Expression Builder Overview

The expression builder is made up of two areas:

  • The Palette allows you to select fields to insert into the expression.
  • The Editor enables you to compose the expression.

expression builder with the palette on the left and the editor on the right


The following concepts are helpful to understand when using the expression builder:

  • An expression consists of one or more lines of logic, called statements.
  • Statements are discrete pieces of instruction that control the logic of an expression. There are three types of statements:
    • Return statements return a value.
    • If statements specify a list of statements to be performed when its condition is true. You can add Else and Else If statements to If statements to expand on the condition.
    • Comments enable you to annotate portions of the expression (for example, to identify where a change was made). They are informational only, and they do not get evaluated when the expression is run.
  • Expression terms are made up of objects and operators that get evaluated to a value. In this example, an expression derives the value of an Alias property by concatenating the node name, plus a hyphen, and then the node's description:

    return node name concat hyphen node properties core description

    This expression has three expression terms (plus an optional placeholder to add a fourth), each indicated by a expression term icon:

    • - (hyphen character)

    Expression terms are indicated with yellow backgrounds in the expression builder, and each expression term can be moved or deleted within the statement. You can also copy and paste expression terms within an expression. See Copying and Pasting in Expressions.

  • Objects are the elements in an expression that represent values. Each object has a data type that determines what additional objects, methods, and attributes are available for that object. For example, if you select the sourceNode object in an expression, the expression builder will display only the fields that are applicable to node data type, such as dimension or name. See Data Types for Expression Terms.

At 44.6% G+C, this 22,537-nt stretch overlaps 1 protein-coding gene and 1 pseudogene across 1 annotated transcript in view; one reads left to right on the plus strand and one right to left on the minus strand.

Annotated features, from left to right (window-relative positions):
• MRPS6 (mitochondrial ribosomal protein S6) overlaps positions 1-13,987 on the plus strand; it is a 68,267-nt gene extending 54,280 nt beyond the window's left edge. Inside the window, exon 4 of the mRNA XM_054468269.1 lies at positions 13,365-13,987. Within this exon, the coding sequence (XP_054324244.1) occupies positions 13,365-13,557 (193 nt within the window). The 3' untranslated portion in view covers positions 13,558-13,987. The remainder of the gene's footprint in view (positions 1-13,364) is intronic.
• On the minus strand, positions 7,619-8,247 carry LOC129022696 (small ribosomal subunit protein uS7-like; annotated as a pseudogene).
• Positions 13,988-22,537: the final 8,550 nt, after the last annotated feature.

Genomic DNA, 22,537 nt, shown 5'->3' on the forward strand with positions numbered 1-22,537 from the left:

After you select an object in an expression, you can further refine your expression by selecting attributes and methods for that object.

    • Attributes describe an aspect of an object. For example, the dimension object has an attribute called name.
    • Methods perform actions on an object. For example, the concat method concatenates strings together, and the length method returns the length of a string. Some methods have arguments, which are input parameters for the method. A label describes the required input (for example, String Value).
  • Operators perform logical comparisons in an expression. The expression builder supports the operators AND and OR.
  • Literals are constant values that you manually enter in an expression. For example, in the statements If Account.Type = E, return Expense, both "E" and "Expense" are literals.

Let's look at an example of an expression to get familiar with the terminology:

an expression that reads If FCGL_Account Type is E, return Expense, else return Non-Expense

This is an expression on a node type converter that maps between a Corporate Planning account dimension and a Financials Cloud GL account dimension. Written out, this expression says:

For the PLN.Variance Reporting property, if the source node property FCGL.Account Type equals "E", return "Expense". If not, return "Non-Expense".

This expression in the screenshot contains these elements:

  1. Three statements:
    • If FCGL.Account Type equals "E"
    • Return "Expense"
    • Return "Non-Expense"


    When building the expression, you do not have to add an Else If statement. When the expression is run, if the IF statement is not true, the logic moves to the next statement. See Building Expressions.
  2. Four expression terms:
    • FCGL.Account Type equals
    • "E"
    • "Expense"
    • "Non-Expense"
  3. One object: sourceNode.
  4. Two attributes: FCGL.Account Type and properties.
  5. One method: equals.
  6. Three literals: E, Expense, Non-Expense.